Bioluminescence, a photon-emitting enzymatic oxidation reaction, occurs in a diverse range of organisms by a generic class of enzymes termed luciferases. Several characteristics of this class of enzymes such as very low background signal and wide dynamic range has made them a popular choice as reporters to investigate cellular physiology1. More recently, luciferase based reagents have been diversified to include quantification of cellular viability, apoptosis and metabolism2,3. Firefly (Photinus pyralis, Fluc) and Renilla (Renilla reniformis, Rluc) luciferases, 61 and 36 kDa, respectively, have been the primary workhorses in luciferase-based applications (Figure 1). Since their introduction, discovery of luciferases from a variety of organisms, primarily marine sources, have been introduced and offer distinct properties such as secretion into cell culture medium and increased stability. However, many of the desired properties such as bright luminescence and low background were coupled with either rapid decay or substrate instability or autoluminescence under routine cell-based assay conditions. Additionally, many native luciferase enzymes are found as heteromultimeric complexes ranging in size from 20 kDa to greater than 100 kDa making them too large or difficult to incorporate into cell-based assay systems. Therefore, efforts have been made to simplify the luciferase structure to yield a small, monomeric, stable enzyme with bright, extended light generation capabilities.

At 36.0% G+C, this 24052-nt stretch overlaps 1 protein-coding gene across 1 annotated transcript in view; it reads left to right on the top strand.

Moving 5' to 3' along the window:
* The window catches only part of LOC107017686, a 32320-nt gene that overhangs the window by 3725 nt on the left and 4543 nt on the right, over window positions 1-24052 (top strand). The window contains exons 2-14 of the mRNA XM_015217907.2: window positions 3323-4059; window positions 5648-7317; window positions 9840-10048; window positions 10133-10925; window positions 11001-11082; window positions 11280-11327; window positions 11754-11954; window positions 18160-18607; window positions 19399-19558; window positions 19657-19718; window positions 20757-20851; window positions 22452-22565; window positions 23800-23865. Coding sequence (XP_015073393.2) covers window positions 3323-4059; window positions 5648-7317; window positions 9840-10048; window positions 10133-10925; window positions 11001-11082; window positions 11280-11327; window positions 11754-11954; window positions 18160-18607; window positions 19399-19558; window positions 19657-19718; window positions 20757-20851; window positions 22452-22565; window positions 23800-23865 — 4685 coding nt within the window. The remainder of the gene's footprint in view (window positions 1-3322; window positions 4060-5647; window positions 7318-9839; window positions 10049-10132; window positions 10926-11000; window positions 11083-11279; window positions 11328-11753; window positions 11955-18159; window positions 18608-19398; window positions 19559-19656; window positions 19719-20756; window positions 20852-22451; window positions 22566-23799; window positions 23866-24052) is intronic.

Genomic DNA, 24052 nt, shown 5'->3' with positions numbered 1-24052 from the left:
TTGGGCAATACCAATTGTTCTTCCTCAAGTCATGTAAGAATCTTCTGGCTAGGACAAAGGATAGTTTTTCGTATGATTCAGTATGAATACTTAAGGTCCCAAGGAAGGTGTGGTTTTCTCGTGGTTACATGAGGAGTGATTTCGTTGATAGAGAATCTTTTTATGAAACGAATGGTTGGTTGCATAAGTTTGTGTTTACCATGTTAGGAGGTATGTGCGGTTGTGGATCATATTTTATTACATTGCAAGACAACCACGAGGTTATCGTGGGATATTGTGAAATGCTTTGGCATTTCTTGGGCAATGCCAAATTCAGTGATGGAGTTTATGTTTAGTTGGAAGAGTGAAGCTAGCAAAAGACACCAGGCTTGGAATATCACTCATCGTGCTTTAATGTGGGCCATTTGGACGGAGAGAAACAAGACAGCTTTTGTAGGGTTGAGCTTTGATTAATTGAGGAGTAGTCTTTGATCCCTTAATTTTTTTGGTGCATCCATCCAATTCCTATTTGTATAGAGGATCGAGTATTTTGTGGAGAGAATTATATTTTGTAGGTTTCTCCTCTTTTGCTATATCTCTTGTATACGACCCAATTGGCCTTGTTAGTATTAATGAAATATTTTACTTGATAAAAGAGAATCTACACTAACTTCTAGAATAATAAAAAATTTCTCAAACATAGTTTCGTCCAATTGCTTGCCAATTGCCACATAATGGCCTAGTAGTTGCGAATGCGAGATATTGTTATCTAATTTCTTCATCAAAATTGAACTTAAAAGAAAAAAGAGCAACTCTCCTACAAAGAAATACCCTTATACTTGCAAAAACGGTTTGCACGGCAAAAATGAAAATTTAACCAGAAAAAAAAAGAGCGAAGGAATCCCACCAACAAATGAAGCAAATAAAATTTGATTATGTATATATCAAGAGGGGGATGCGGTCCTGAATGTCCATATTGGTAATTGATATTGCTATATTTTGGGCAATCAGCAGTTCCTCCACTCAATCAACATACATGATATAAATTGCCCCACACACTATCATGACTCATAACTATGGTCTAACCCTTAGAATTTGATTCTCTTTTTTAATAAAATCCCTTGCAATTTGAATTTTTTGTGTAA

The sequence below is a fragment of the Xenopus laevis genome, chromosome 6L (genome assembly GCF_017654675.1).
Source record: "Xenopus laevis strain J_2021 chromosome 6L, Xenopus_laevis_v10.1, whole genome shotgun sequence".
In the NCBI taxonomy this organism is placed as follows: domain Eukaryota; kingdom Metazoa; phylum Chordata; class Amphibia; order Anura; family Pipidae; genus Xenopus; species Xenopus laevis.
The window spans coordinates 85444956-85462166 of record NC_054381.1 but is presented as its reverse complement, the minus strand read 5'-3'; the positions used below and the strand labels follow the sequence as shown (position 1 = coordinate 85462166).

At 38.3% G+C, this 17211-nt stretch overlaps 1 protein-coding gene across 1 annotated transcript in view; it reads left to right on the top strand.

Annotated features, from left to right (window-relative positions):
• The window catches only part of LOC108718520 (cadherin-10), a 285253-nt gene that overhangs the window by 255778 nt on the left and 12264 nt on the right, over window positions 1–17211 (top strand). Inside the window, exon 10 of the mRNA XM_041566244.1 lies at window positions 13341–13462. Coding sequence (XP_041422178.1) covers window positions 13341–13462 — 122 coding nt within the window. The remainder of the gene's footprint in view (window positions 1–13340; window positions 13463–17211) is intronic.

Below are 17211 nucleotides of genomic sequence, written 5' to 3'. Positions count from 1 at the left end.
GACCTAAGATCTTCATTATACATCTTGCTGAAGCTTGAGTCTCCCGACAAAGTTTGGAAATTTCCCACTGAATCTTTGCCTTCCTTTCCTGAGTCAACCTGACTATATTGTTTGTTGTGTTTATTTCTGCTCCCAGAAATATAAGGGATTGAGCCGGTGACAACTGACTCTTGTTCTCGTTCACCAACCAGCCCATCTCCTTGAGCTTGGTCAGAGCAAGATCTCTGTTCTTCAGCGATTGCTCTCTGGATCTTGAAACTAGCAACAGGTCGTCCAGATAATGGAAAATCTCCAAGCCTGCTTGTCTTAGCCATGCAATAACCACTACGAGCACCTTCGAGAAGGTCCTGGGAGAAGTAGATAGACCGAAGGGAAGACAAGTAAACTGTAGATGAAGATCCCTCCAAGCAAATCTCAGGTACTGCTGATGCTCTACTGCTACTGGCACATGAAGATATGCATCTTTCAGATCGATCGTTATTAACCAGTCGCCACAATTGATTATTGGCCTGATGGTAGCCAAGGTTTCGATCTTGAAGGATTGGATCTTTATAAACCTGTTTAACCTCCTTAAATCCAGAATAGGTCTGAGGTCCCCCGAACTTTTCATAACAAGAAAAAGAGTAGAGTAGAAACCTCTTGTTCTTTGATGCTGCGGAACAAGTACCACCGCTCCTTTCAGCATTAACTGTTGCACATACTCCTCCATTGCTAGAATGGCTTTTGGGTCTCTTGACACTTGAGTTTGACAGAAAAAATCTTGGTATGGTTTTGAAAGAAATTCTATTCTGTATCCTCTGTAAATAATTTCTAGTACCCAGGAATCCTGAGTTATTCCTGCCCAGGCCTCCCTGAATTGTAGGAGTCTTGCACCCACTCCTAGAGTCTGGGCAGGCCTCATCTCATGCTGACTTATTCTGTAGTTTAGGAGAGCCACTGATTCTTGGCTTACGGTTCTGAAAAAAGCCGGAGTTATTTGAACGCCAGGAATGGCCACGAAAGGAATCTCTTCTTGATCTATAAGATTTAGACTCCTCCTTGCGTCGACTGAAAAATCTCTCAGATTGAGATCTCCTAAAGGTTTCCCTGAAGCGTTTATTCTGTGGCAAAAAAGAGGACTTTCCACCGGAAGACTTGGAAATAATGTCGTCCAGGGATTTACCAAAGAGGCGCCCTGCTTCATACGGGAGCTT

Figure 1. Bioluminescent reactions catalyzed by firefly and Renilla luciferases.
Recently published work involving luciferase from the deep sea shrimp, Oplophorus, highlighted the development of an engineered enzyme and associated substrate with many of the desirable characteristics mentioned above3. The engineered luciferase is a stabilized variant of the smaller catalytic subunit (Oluc-19) from the heteromeric native structure and designated NanoLuc® (NLuc) (Figure 2). NLuc, when coupled with substrate, the coelenterazine analogue furimazine, produces a much brighter light than either Fluc or Rluc with a spectral maximum at 454 nm (Figure 3). Additional desired characteristics include excellent compatibility with common cell-based systems3.